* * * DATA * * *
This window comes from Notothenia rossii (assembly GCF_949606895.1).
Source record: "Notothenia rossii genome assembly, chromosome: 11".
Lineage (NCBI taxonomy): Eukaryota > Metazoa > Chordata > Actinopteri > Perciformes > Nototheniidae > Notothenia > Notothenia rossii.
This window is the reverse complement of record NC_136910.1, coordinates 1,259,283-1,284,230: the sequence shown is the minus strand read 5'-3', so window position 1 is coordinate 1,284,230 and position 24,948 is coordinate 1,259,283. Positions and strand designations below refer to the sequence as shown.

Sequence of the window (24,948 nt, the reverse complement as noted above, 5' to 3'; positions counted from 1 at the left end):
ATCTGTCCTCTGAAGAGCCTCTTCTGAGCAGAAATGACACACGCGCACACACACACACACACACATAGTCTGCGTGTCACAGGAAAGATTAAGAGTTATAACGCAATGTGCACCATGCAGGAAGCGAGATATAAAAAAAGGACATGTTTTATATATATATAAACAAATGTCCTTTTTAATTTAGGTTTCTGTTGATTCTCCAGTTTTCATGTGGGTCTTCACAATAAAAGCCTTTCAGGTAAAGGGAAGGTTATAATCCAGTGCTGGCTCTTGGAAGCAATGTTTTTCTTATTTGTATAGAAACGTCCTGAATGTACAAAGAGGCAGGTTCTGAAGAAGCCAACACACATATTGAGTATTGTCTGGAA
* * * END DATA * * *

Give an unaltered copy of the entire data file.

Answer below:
This window comes from Notothenia rossii (assembly GCF_949606895.1).
Source record: "Notothenia rossii genome assembly, chromosome: 11".
Lineage (NCBI taxonomy): Eukaryota > Metazoa > Chordata > Actinopteri > Perciformes > Nototheniidae > Notothenia > Notothenia rossii.
This window is the reverse complement of record NC_136910.1, coordinates 1,259,283-1,284,230: the sequence shown is the minus strand read 5'-3', so window position 1 is coordinate 1,284,230 and position 24,948 is coordinate 1,259,283. Positions and strand designations below refer to the sequence as shown.

Sequence of the window (24,948 nt, the reverse complement as noted above, 5' to 3'; positions counted from 1 at the left end):
ATCTGTCCTCTGAAGAGCCTCTTCTGAGCAGAAATGACACACGCGCACACACACACACACACACATAGTCTGCGTGTCACAGGAAAGATTAAGAGTTATAACGCAATGTGCACCATGCAGGAAGCGAGATATAAAAAAAGGACATGTTTTATATATATATAAACAAATGTCCTTTTTAATTTAGGTTTCTGTTGATTCTCCAGTTTTCATGTGGGTCTTCACAATAAAAGCCTTTCAGGTAAAGGGAAGGTTATAATCCAGTGCTGGCTCTTGGAAGCAATGTTTTTCTTATTTGTATAGAAACGTCCTGAATGTACAAAGAGGCAGGTTCTGAAGAAGCCAACACACATATTGAGTATTGTCTGGAA